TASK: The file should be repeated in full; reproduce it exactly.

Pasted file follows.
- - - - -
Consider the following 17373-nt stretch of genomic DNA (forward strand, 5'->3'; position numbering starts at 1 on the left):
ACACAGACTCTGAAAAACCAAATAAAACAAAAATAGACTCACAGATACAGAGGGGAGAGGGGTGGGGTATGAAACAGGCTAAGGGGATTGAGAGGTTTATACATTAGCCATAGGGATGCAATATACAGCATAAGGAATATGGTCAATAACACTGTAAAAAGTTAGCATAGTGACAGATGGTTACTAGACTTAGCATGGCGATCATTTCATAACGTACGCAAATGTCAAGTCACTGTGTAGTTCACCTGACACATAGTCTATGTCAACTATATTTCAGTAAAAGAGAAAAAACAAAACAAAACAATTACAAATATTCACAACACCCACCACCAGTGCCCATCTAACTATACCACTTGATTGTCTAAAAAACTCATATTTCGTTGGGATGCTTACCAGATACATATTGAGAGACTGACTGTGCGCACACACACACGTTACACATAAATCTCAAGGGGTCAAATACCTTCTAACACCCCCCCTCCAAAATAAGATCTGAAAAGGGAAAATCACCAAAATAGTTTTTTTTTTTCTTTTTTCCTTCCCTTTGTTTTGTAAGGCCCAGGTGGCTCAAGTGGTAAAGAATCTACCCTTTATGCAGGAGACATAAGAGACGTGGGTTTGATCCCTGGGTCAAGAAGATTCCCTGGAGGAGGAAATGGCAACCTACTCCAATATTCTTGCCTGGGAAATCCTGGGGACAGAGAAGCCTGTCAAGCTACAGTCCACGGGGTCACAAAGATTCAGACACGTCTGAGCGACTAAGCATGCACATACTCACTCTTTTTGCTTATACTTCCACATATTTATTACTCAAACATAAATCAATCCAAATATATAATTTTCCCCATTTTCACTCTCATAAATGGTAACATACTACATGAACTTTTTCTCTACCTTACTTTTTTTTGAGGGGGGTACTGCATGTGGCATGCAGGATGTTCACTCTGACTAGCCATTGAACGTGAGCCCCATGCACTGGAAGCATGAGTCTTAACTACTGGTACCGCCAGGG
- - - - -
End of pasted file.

Consider the following 17373-nt stretch of genomic DNA (forward strand, 5'->3'; position numbering starts at 1 on the left):
ACACAGACTCTGAAAAACCAAATAAAACAAAAATAGACTCACAGATACAGAGGGGAGAGGGGTGGGGTATGAAACAGGCTAAGGGGATTGAGAGGTTTATACATTAGCCATAGGGATGCAATATACAGCATAAGGAATATGGTCAATAACACTGTAAAAAGTTAGCATAGTGACAGATGGTTACTAGACTTAGCATGGCGATCATTTCATAACGTACGCAAATGTCAAGTCACTGTGTAGTTCACCTGACACATAGTCTATGTCAACTATATTTCAGTAAAAGAGAAAAAACAAAACAAAACAATTACAAATATTCACAACACCCACCACCAGTGCCCATCTAACTATACCACTTGATTGTCTAAAAAACTCATATTTCGTTGGGATGCTTACCAGATACATATTGAGAGACTGACTGTGCGCACACACACACGTTACACATAAATCTCAAGGGGTCAAATACCTTCTAACACCCCCCCTCCAAAATAAGATCTGAAAAGGGAAAATCACCAAAATAGTTTTTTTTTTTCTTTTTTCCTTCCCTTTGTTTTGTAAGGCCCAGGTGGCTCAAGTGGTAAAGAATCTACCCTTTATGCAGGAGACATAAGAGACGTGGGTTTGATCCCTGGGTCAAGAAGATTCCCTGGAGGAGGAAATGGCAACCTACTCCAATATTCTTGCCTGGGAAATCCTGGGGACAGAGAAGCCTGTCAAGCTACAGTCCACGGGGTCACAAAGATTCAGACACGTCTGAGCGACTAAGCATGCACATACTCACTCTTTTTGCTTATACTTCCACATATTTATTACTCAAACATAAATCAATCCAAATATATAATTTTCCCCATTTTCACTCTCATAAATGGTAACATACTACATGAACTTTTTCTCTACCTTACTTTTTTTTGAGGGGGGTACTGCATGTGGCATGCAGGATGTTCACTCTGACTAGCCATTGAACGTGAGCCCCATGCACTGGAAGCATGAGTCTTAACTACTGGTACCGCCAGGG